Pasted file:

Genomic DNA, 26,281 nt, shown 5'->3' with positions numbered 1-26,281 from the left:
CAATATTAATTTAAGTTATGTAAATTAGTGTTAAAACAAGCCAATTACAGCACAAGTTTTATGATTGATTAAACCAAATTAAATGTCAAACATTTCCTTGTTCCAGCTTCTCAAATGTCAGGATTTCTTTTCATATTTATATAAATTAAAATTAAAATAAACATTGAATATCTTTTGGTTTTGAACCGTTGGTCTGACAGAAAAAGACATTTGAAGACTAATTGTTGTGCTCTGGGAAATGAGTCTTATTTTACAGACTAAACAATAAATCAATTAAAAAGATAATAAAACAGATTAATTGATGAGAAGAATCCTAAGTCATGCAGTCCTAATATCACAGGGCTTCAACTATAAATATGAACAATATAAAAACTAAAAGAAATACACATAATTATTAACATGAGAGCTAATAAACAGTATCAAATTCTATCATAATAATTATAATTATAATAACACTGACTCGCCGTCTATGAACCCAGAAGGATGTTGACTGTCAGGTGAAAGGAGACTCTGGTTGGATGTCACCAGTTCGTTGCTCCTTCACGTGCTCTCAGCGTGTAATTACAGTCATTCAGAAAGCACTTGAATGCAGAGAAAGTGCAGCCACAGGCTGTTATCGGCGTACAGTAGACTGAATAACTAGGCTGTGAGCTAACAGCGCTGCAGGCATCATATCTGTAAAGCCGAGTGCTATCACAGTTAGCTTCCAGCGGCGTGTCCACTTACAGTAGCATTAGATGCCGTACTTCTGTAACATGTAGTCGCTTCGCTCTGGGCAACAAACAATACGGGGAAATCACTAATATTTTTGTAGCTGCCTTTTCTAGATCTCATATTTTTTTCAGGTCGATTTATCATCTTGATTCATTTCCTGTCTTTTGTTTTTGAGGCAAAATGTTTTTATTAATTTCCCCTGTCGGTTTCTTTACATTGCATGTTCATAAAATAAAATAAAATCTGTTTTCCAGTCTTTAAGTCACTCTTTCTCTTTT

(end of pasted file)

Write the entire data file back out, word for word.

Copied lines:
Genomic DNA, 26,281 nt, shown 5'->3' with positions numbered 1-26,281 from the left:
CAATATTAATTTAAGTTATGTAAATTAGTGTTAAAACAAGCCAATTACAGCACAAGTTTTATGATTGATTAAACCAAATTAAATGTCAAACATTTCCTTGTTCCAGCTTCTCAAATGTCAGGATTTCTTTTCATATTTATATAAATTAAAATTAAAATAAACATTGAATATCTTTTGGTTTTGAACCGTTGGTCTGACAGAAAAAGACATTTGAAGACTAATTGTTGTGCTCTGGGAAATGAGTCTTATTTTACAGACTAAACAATAAATCAATTAAAAAGATAATAAAACAGATTAATTGATGAGAAGAATCCTAAGTCATGCAGTCCTAATATCACAGGGCTTCAACTATAAATATGAACAATATAAAAACTAAAAGAAATACACATAATTATTAACATGAGAGCTAATAAACAGTATCAAATTCTATCATAATAATTATAATTATAATAACACTGACTCGCCGTCTATGAACCCAGAAGGATGTTGACTGTCAGGTGAAAGGAGACTCTGGTTGGATGTCACCAGTTCGTTGCTCCTTCACGTGCTCTCAGCGTGTAATTACAGTCATTCAGAAAGCACTTGAATGCAGAGAAAGTGCAGCCACAGGCTGTTATCGGCGTACAGTAGACTGAATAACTAGGCTGTGAGCTAACAGCGCTGCAGGCATCATATCTGTAAAGCCGAGTGCTATCACAGTTAGCTTCCAGCGGCGTGTCCACTTACAGTAGCATTAGATGCCGTACTTCTGTAACATGTAGTCGCTTCGCTCTGGGCAACAAACAATACGGGGAAATCACTAATATTTTTGTAGCTGCCTTTTCTAGATCTCATATTTTTTTCAGGTCGATTTATCATCTTGATTCATTTCCTGTCTTTTGTTTTTGAGGCAAAATGTTTTTATTAATTTCCCCTGTCGGTTTCTTTACATTGCATGTTCATAAAATAAAATAAAATCTGTTTTCCAGTCTTTAAGTCACTCTTTCTCTTTT